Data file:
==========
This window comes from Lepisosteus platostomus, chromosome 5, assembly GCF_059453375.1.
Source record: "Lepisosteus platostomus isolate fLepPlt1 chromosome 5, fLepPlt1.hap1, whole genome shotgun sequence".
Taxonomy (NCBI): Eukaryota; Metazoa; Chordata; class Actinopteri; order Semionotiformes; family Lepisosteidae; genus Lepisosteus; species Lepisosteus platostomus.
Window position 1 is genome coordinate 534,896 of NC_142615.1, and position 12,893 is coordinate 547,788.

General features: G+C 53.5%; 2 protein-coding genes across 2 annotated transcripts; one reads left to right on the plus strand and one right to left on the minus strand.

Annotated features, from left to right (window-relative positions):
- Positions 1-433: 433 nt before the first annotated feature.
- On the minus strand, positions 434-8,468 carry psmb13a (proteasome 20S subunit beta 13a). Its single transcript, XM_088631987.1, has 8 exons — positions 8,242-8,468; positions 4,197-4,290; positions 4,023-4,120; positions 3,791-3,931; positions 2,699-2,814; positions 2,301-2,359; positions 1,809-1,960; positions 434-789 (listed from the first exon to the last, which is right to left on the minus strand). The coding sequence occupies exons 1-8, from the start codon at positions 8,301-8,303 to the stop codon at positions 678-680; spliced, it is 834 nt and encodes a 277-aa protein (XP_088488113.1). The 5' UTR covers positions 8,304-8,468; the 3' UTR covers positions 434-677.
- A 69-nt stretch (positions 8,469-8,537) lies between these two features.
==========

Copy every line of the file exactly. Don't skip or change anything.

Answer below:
This window comes from Lepisosteus platostomus, chromosome 5, assembly GCF_059453375.1.
Source record: "Lepisosteus platostomus isolate fLepPlt1 chromosome 5, fLepPlt1.hap1, whole genome shotgun sequence".
Taxonomy (NCBI): Eukaryota; Metazoa; Chordata; class Actinopteri; order Semionotiformes; family Lepisosteidae; genus Lepisosteus; species Lepisosteus platostomus.
Window position 1 is genome coordinate 534,896 of NC_142615.1, and position 12,893 is coordinate 547,788.

General features: G+C 53.5%; 2 protein-coding genes across 2 annotated transcripts; one reads left to right on the plus strand and one right to left on the minus strand.

Annotated features, from left to right (window-relative positions):
- Positions 1-433: 433 nt before the first annotated feature.
- On the minus strand, positions 434-8,468 carry psmb13a (proteasome 20S subunit beta 13a). Its single transcript, XM_088631987.1, has 8 exons — positions 8,242-8,468; positions 4,197-4,290; positions 4,023-4,120; positions 3,791-3,931; positions 2,699-2,814; positions 2,301-2,359; positions 1,809-1,960; positions 434-789 (listed from the first exon to the last, which is right to left on the minus strand). The coding sequence occupies exons 1-8, from the start codon at positions 8,301-8,303 to the stop codon at positions 678-680; spliced, it is 834 nt and encodes a 277-aa protein (XP_088488113.1). The 5' UTR covers positions 8,304-8,468; the 3' UTR covers positions 434-677.
- A 69-nt stretch (positions 8,469-8,537) lies between these two features.